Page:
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The easiest structure one should follow when explaining the apparition scene and its significance in the play "Macbeth" should begin with where Macbeth began his downward spiral.
It is Macbeth's first meeting with the three witches that he learns of his climb to the throne. After telling Lady Macbeth of the prophecy, Macbeth realizes that he will not leave to fate the time-line in his obtaining of the crown. Instead, Macbeth decides to take matters into his own hands and take the crown now.
Once Macbeth murders for the crown, he begins to change. Things are not the same for Macbeth. Macbeth begins to hallucinate and is unable to sleep- given he has "murdered" his ability to sleep when he murders Duncan.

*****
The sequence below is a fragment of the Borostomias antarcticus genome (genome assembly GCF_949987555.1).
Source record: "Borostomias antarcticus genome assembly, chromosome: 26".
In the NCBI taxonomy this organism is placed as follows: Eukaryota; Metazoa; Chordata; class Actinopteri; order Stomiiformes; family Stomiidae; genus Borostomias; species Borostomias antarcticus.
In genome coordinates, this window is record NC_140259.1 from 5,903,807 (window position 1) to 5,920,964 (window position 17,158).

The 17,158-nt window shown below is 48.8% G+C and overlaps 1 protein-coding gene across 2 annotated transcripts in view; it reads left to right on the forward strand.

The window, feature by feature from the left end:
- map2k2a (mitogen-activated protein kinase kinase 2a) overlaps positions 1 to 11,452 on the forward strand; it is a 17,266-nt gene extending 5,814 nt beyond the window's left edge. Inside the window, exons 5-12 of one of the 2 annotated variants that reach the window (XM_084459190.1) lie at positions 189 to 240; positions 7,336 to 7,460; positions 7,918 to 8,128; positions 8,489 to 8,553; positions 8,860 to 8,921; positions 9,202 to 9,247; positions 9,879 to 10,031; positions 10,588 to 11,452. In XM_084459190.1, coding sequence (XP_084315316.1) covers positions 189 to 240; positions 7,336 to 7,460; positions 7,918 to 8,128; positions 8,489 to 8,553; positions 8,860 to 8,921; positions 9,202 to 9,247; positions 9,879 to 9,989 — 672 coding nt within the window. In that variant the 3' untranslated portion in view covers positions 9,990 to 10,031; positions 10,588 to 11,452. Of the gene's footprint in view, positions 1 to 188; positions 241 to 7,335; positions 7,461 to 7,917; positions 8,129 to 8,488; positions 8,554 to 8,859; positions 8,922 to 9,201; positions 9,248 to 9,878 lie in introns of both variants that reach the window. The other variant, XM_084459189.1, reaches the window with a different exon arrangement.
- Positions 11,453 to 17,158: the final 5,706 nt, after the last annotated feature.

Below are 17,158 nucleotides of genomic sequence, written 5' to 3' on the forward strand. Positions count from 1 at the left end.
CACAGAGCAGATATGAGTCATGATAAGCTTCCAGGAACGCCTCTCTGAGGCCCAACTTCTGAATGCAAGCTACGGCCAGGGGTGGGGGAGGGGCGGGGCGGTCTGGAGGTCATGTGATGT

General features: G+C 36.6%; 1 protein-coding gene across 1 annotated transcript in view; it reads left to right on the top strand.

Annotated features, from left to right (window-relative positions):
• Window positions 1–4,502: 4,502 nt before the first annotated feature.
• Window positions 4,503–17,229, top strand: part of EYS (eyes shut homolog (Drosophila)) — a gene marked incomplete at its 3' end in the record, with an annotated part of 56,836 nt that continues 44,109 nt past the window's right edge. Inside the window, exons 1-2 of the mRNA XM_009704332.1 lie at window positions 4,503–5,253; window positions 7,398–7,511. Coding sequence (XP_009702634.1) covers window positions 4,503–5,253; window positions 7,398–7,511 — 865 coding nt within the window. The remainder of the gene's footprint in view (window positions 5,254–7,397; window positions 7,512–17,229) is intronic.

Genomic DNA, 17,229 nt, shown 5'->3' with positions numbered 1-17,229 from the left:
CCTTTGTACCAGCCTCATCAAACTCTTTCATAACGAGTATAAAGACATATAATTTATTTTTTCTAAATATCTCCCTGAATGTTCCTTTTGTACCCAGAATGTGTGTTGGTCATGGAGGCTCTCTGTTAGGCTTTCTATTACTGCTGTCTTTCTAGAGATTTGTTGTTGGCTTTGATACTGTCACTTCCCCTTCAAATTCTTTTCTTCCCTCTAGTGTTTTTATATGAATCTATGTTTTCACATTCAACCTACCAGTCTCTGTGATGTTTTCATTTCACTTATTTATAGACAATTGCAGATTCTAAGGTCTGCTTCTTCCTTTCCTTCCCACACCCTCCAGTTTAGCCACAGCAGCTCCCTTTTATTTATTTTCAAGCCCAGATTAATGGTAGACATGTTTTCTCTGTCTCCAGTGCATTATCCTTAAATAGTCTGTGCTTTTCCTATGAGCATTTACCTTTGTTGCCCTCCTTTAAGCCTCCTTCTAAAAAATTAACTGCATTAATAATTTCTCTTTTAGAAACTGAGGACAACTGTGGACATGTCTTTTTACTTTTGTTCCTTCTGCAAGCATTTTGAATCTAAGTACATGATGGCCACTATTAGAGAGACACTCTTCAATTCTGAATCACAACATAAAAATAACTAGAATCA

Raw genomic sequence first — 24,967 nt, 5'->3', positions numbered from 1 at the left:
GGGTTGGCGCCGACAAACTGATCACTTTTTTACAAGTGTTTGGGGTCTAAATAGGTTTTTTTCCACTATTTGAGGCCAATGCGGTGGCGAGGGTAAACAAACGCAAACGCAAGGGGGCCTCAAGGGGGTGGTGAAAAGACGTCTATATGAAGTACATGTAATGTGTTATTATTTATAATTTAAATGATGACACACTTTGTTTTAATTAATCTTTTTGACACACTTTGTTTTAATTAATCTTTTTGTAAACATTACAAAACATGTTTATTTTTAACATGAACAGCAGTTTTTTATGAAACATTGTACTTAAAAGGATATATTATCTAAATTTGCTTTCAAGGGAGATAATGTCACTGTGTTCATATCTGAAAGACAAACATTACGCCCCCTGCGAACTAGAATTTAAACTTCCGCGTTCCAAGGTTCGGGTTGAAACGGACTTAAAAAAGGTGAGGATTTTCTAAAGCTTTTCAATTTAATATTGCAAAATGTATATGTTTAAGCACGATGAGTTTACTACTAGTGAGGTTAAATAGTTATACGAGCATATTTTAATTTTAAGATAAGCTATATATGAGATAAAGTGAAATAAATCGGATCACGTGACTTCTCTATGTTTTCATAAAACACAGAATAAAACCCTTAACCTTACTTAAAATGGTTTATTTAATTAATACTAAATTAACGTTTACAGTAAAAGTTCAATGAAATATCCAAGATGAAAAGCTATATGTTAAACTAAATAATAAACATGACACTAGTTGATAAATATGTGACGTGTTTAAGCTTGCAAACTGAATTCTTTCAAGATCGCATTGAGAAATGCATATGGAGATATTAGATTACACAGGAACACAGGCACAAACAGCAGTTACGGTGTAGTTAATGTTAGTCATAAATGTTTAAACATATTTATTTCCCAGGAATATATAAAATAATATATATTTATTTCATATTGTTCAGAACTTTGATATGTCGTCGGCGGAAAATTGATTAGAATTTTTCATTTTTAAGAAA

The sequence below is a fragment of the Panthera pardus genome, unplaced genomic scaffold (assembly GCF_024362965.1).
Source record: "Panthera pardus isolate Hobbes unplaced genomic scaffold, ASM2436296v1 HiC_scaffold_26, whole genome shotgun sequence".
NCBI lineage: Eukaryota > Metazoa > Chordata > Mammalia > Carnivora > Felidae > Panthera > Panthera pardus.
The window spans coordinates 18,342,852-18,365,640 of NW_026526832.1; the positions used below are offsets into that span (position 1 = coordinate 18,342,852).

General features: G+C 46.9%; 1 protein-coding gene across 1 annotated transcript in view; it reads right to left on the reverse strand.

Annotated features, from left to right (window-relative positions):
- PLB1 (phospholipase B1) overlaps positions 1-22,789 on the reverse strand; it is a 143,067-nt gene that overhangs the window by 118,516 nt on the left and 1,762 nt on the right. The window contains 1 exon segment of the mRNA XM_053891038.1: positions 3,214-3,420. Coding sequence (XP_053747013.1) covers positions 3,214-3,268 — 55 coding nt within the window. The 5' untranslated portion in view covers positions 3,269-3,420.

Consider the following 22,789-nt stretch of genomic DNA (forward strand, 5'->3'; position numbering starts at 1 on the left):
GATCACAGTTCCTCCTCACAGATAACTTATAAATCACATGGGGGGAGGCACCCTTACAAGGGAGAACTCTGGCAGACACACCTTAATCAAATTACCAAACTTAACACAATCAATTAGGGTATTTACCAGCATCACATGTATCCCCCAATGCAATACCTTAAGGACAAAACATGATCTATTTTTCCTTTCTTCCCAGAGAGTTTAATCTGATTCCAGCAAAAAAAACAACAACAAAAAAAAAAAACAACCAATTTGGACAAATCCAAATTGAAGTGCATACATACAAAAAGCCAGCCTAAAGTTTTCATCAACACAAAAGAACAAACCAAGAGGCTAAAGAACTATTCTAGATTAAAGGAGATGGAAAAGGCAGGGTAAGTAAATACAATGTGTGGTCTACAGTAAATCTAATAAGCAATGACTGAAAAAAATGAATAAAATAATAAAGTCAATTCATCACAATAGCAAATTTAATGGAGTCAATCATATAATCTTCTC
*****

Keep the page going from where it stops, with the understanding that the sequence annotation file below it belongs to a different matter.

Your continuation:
Unable to face the changes in his life, Macbeth goes back to see the witches. It is here where he sees the apparitions. The apparitions give Macbeth a false sense of security regarding the crown and Macbeth.
A full description of the apparitions and their impact on Macbeth can be found at the link below.
The end of the explanation should address the fact that Macbeth's false sense of security foreshadowed his ultimate demise.
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